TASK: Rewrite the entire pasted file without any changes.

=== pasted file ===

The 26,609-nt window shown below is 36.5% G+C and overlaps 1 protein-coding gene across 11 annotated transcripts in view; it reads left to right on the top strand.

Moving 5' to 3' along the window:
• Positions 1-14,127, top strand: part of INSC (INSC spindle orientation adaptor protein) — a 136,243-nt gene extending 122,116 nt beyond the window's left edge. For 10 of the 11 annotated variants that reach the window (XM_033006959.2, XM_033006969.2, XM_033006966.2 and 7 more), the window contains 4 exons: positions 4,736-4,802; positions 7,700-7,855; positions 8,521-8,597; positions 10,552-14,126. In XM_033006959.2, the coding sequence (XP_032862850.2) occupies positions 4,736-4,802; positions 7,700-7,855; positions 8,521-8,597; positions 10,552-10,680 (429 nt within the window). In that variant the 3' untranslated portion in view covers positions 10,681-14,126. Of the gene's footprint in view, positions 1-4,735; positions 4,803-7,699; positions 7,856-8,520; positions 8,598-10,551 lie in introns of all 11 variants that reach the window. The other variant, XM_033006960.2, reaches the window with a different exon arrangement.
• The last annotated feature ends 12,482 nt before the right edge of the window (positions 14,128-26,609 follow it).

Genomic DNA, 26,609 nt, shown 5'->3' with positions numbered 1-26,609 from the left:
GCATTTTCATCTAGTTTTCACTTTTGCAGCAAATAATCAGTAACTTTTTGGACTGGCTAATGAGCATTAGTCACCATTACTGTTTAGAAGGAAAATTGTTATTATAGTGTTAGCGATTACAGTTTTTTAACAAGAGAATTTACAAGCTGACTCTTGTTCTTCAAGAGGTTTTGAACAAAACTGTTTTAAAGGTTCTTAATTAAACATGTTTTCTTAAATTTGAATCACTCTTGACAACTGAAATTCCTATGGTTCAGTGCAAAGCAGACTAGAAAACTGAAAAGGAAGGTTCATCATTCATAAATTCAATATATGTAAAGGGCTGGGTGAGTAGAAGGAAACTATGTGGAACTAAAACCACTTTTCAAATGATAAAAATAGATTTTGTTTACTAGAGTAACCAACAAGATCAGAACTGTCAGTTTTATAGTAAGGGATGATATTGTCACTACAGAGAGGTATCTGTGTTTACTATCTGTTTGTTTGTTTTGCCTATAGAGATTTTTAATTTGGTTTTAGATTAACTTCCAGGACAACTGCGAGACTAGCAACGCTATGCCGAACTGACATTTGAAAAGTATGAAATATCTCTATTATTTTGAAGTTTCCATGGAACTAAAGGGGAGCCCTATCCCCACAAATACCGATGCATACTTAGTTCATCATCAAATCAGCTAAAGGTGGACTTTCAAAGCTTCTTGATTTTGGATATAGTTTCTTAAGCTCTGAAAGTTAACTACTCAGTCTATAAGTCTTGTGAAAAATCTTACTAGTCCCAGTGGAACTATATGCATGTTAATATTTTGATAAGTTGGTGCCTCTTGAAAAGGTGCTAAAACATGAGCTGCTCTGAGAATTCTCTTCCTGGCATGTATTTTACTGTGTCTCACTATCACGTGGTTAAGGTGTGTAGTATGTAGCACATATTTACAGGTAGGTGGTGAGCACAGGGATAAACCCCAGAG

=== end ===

The 26,609-nt window shown below is 36.5% G+C and overlaps 1 protein-coding gene across 11 annotated transcripts in view; it reads left to right on the top strand.

Moving 5' to 3' along the window:
• Positions 1-14,127, top strand: part of INSC (INSC spindle orientation adaptor protein) — a 136,243-nt gene extending 122,116 nt beyond the window's left edge. For 10 of the 11 annotated variants that reach the window (XM_033006959.2, XM_033006969.2, XM_033006966.2 and 7 more), the window contains 4 exons: positions 4,736-4,802; positions 7,700-7,855; positions 8,521-8,597; positions 10,552-14,126. In XM_033006959.2, the coding sequence (XP_032862850.2) occupies positions 4,736-4,802; positions 7,700-7,855; positions 8,521-8,597; positions 10,552-10,680 (429 nt within the window). In that variant the 3' untranslated portion in view covers positions 10,681-14,126. Of the gene's footprint in view, positions 1-4,735; positions 4,803-7,699; positions 7,856-8,520; positions 8,598-10,551 lie in introns of all 11 variants that reach the window. The other variant, XM_033006960.2, reaches the window with a different exon arrangement.
• The last annotated feature ends 12,482 nt before the right edge of the window (positions 14,128-26,609 follow it).

Genomic DNA, 26,609 nt, shown 5'->3' with positions numbered 1-26,609 from the left:
GCATTTTCATCTAGTTTTCACTTTTGCAGCAAATAATCAGTAACTTTTTGGACTGGCTAATGAGCATTAGTCACCATTACTGTTTAGAAGGAAAATTGTTATTATAGTGTTAGCGATTACAGTTTTTTAACAAGAGAATTTACAAGCTGACTCTTGTTCTTCAAGAGGTTTTGAACAAAACTGTTTTAAAGGTTCTTAATTAAACATGTTTTCTTAAATTTGAATCACTCTTGACAACTGAAATTCCTATGGTTCAGTGCAAAGCAGACTAGAAAACTGAAAAGGAAGGTTCATCATTCATAAATTCAATATATGTAAAGGGCTGGGTGAGTAGAAGGAAACTATGTGGAACTAAAACCACTTTTCAAATGATAAAAATAGATTTTGTTTACTAGAGTAACCAACAAGATCAGAACTGTCAGTTTTATAGTAAGGGATGATATTGTCACTACAGAGAGGTATCTGTGTTTACTATCTGTTTGTTTGTTTTGCCTATAGAGATTTTTAATTTGGTTTTAGATTAACTTCCAGGACAACTGCGAGACTAGCAACGCTATGCCGAACTGACATTTGAAAAGTATGAAATATCTCTATTATTTTGAAGTTTCCATGGAACTAAAGGGGAGCCCTATCCCCACAAATACCGATGCATACTTAGTTCATCATCAAATCAGCTAAAGGTGGACTTTCAAAGCTTCTTGATTTTGGATATAGTTTCTTAAGCTCTGAAAGTTAACTACTCAGTCTATAAGTCTTGTGAAAAATCTTACTAGTCCCAGTGGAACTATATGCATGTTAATATTTTGATAAGTTGGTGCCTCTTGAAAAGGTGCTAAAACATGAGCTGCTCTGAGAATTCTCTTCCTGGCATGTATTTTACTGTGTCTCACTATCACGTGGTTAAGGTGTGTAGTATGTAGCACATATTTACAGGTAGGTGGTGAGCACAGGGATAAACCCCAGAG